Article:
The Supreme Court struck down a complaint April 2 from a man subjected to invasive strip searches for an unpaid traffic fine.
But despite the setback from America’s highest judicial authority, his attorney said Wednesday that she may file a petition for a re-hearing. The battle, attorney Susan Chana Lask told The Daily Caller, is not over yet.
“This is about non-criminal offenders, and protecting their rights. It’s about the grandmother with the broken tail-light not getting pulled in and searched,” she said. “Even if it’s 10 percent, or just a thousand people a year, or 200 people — these people should not be treated inhumanely like that.”
“After this ruling, get ready to strip even if you have an unpaid traffic ticket,” Libertarian Party chairman Mark Hinkle said in a statement. “We are dismayed. This ruling sanctions new and unprecedented levels of invasion of privacy.”
“Never before did U.S. courts allow such an outrageous affront to human dignity with so little justification,” he added.
New Jersey State Troopers arrested Albert Florence for what their database showed was an unpaid fine in 2005. The police record turned out later to be erroneous, according to court documents.
Even though the warrant told police to take Florence to a magistrate, they took him to the Essex County Correctional Facility where they required two strip searches that included a “bend over, spread-your-cheeks, and cough” visual cavity inspection, and required him to manipulate his genitals, said Lask.
The Essex County officials responding to the case said in their brief that the police had little other choice.
“Newly admitted inmates do not have a legitimate expectation of privacy against strip searches or visual body-cavity searches upon entry into jail,” they wrote.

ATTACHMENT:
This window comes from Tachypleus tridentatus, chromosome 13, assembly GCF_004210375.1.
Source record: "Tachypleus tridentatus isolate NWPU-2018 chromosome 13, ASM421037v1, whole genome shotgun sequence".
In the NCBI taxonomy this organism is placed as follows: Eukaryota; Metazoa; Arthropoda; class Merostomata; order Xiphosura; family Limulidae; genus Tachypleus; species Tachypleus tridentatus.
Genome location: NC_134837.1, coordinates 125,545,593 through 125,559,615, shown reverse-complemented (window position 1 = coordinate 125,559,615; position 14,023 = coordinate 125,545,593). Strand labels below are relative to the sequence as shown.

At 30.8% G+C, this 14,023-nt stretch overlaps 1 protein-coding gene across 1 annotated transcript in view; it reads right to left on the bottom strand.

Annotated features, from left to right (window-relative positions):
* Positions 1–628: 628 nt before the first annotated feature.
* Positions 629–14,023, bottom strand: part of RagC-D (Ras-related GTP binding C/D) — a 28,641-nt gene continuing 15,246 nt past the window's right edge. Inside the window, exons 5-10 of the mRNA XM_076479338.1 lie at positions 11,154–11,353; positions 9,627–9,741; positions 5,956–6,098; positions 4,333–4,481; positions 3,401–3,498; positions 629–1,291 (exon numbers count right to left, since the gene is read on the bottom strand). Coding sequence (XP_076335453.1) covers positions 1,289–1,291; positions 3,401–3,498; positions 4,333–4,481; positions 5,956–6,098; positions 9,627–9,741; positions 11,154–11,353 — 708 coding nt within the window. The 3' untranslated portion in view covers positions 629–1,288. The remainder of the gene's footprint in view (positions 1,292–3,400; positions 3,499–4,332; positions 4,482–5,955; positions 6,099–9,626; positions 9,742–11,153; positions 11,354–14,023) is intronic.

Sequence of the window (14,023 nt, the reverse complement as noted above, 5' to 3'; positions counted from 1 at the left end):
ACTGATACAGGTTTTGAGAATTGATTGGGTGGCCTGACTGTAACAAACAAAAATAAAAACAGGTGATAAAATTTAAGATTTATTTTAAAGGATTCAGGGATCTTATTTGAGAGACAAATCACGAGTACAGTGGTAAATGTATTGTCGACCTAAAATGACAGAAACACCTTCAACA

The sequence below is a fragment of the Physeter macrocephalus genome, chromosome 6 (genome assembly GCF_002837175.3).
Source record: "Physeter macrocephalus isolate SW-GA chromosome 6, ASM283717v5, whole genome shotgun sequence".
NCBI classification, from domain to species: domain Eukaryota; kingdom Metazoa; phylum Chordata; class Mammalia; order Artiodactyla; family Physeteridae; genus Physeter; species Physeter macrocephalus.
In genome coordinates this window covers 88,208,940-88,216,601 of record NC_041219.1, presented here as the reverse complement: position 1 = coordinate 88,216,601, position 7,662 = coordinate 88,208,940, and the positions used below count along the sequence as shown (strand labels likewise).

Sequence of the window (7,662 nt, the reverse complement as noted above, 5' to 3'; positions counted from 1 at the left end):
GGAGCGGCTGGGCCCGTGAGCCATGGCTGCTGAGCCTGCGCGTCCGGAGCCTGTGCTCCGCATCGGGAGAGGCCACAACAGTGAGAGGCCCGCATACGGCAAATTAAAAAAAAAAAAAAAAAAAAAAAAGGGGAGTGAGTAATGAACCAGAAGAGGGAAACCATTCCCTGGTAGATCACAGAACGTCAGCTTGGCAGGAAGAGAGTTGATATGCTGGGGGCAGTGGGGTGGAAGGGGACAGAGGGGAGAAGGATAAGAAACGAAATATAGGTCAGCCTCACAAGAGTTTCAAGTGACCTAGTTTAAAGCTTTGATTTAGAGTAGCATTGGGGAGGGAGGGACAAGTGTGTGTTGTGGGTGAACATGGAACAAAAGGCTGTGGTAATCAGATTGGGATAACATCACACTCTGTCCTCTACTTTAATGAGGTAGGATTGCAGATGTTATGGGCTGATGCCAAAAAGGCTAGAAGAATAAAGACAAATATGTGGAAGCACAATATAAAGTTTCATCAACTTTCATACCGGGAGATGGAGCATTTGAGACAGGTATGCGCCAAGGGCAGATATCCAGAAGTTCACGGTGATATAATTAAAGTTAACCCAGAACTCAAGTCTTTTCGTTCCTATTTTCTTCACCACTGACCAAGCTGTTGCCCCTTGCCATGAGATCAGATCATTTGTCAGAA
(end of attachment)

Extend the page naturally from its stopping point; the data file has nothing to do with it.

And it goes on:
“ECCF is one of the most dangerous jails in New Jersey. Located in a large urban area with a high crime rate, ECCF tends to house more individuals charged with violent crimes or drug-related offenses than other county jails,” according to the brief.
Jailers already automatically strip-search felony offenders, said Lask. But she believes the law should require security personnel to treat other offenders according to evidence of reasonable suspicion. “They look at you, and if they see a bulge in your pocket, they pat you down.”
Monday’s Supreme Court decision specifically eliminated that requirement for evidence of reasonable suspicion, making any non-criminal offender eligible for a strip search, according to court documents.
Fingerprinting, computer profiling, pat-down searches, and multiple other security measures can occur before a strip search begins. Lask said she believes it makes sense to strip search inmates after contact visits.
“That’s more likely that someone can pass something to someone,” she said.
“But if you’re getting pulled in for a broken tail-light — this isn’t a crime, this is a debt collection — now they’re going to strip-search me because I forgot to pay my registration?”
According to Essex County officials, Florence’s original charge was fleeing police officers with a deadly weapon — a car.